Back to Numeric Processing

So far we have seen three data types:
int
float
char
Some of these data types come in different sizes. As we have seen, characters need only 8 bits, since that is enough to encode all the characters we have in the ASCII character set. For numeric data types, the number of bits used to represent the numbers puts limitations on the size of the number which can be stored (or the accuracy with which we represent numbers).

Why is this so?

The number of bits we have determines the number of different patterns we can use to represent information.

For example, with 3 bits, we have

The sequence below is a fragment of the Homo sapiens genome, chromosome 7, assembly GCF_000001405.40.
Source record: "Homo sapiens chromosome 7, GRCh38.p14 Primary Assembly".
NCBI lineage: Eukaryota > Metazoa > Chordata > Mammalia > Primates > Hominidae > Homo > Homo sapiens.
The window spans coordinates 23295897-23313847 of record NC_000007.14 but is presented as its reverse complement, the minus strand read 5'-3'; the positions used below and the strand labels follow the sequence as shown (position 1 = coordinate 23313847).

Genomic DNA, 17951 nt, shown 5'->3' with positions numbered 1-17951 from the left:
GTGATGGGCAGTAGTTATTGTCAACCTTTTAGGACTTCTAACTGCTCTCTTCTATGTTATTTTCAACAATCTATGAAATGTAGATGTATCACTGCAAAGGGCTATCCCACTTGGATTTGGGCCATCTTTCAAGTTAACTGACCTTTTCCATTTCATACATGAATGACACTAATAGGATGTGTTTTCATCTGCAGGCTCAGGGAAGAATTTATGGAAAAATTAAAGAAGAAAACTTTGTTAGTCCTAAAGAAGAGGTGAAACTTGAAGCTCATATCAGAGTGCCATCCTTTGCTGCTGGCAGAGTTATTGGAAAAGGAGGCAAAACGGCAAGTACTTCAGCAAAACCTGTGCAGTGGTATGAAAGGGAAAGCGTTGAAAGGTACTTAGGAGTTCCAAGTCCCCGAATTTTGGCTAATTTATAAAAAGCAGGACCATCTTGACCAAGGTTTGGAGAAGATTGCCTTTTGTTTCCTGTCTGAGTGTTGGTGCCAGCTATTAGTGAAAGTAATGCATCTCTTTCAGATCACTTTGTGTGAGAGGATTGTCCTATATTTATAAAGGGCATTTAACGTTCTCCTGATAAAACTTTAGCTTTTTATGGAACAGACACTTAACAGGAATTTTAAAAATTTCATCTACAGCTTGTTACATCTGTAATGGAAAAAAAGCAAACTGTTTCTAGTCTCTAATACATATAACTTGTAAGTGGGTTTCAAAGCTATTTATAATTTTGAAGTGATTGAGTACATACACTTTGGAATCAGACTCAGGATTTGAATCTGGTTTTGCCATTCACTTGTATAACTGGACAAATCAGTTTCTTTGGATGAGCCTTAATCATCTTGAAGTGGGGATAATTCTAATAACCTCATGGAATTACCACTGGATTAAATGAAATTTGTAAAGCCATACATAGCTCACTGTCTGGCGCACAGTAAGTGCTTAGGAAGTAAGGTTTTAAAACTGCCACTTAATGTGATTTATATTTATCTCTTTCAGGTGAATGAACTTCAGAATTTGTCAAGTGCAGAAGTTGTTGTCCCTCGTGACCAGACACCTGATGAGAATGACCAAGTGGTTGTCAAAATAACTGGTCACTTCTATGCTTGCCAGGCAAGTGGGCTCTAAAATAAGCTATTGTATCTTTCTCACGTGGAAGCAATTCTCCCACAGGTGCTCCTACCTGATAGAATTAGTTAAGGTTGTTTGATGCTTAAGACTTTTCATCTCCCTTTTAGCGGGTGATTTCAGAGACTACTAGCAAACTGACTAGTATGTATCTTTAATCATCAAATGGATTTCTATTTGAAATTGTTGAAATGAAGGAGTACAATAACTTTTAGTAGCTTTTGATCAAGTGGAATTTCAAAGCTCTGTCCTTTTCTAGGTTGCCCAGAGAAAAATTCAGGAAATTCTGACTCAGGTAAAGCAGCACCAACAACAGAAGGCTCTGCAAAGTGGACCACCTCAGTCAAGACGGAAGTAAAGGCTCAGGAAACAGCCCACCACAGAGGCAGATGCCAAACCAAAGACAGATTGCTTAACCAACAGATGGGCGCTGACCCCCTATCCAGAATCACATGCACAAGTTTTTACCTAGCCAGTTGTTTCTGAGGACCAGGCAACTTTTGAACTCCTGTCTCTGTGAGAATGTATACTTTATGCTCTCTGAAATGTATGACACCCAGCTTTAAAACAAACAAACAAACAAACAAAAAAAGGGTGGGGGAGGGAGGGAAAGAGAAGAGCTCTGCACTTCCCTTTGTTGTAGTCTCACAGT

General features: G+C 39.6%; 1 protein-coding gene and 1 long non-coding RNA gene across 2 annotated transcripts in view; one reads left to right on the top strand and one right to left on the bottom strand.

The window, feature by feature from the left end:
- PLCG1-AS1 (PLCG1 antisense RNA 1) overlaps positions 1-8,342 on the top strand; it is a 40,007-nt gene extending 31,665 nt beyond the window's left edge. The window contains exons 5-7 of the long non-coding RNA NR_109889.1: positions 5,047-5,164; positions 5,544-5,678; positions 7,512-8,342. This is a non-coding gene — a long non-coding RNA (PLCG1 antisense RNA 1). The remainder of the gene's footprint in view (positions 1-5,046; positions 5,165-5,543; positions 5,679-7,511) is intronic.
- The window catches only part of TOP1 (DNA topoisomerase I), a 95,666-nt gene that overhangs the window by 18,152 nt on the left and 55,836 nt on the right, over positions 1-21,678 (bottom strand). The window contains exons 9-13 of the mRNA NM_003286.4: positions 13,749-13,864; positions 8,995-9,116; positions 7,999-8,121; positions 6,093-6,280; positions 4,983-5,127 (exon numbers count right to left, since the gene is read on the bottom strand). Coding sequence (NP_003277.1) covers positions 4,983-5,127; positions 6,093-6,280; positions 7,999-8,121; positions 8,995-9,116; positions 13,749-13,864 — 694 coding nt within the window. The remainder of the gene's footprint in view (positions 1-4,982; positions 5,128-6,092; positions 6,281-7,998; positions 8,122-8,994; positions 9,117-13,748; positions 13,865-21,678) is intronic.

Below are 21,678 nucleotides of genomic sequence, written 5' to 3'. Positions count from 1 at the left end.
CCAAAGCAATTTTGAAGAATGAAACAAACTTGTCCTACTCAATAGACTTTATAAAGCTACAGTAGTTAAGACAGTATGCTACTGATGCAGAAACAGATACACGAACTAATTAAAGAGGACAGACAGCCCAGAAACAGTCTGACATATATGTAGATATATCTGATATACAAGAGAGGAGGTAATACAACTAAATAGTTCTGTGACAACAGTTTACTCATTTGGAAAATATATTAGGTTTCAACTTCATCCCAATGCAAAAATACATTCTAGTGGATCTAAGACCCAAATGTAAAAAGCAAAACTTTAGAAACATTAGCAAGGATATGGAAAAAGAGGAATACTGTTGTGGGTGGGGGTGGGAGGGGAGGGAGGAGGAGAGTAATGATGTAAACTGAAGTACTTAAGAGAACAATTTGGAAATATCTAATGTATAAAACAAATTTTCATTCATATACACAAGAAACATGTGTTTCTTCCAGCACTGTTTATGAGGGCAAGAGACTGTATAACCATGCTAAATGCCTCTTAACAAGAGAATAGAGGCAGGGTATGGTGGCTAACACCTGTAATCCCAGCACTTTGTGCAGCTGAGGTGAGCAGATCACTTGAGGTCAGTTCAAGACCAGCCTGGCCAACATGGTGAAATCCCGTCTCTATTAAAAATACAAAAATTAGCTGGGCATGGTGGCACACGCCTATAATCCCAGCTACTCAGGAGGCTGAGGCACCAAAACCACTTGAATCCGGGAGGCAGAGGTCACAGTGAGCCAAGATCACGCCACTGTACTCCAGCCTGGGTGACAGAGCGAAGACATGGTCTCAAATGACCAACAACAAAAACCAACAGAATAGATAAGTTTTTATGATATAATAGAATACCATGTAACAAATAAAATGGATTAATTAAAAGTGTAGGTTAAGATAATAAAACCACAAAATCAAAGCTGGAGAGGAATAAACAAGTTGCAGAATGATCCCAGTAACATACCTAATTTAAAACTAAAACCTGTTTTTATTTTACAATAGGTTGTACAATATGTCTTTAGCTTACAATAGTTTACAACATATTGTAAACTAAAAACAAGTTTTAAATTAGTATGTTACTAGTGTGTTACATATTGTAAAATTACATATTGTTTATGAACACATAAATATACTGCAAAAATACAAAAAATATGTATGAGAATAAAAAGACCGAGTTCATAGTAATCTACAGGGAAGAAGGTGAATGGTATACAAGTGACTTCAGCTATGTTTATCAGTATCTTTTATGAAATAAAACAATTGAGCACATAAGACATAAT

```         3
2  = 8
```
combinations; namely:
```        0 0 0
0 0 1
0 1 0
0 1 1
1 0 0
1 0 1
1 1 0
1 1 1
```
We can interpret these patterns of bits as binary numbers (i.e. numbers in base 2). The binary number system is a positional number system, like decimal, where the value of each digit is either 0 or 1, and the weight is determined by its position in the number. For binary, the weights are powers of 2:
```        2    1    0
2    2    2
2        1        0
1    0    1   = 1 * 2  + 0 * 2  + 1 * 2   =  5
```
In general, for n bits, we have
```      n
2
```
combinations which can represent numbers in the range
```        n
[ 2 -1 .. 0]
```
for unsigned numbers or
```         n-1         n-1
[ +2    -1 .. -2    ]
```
for signed numbers (using a representation called two's compliment).

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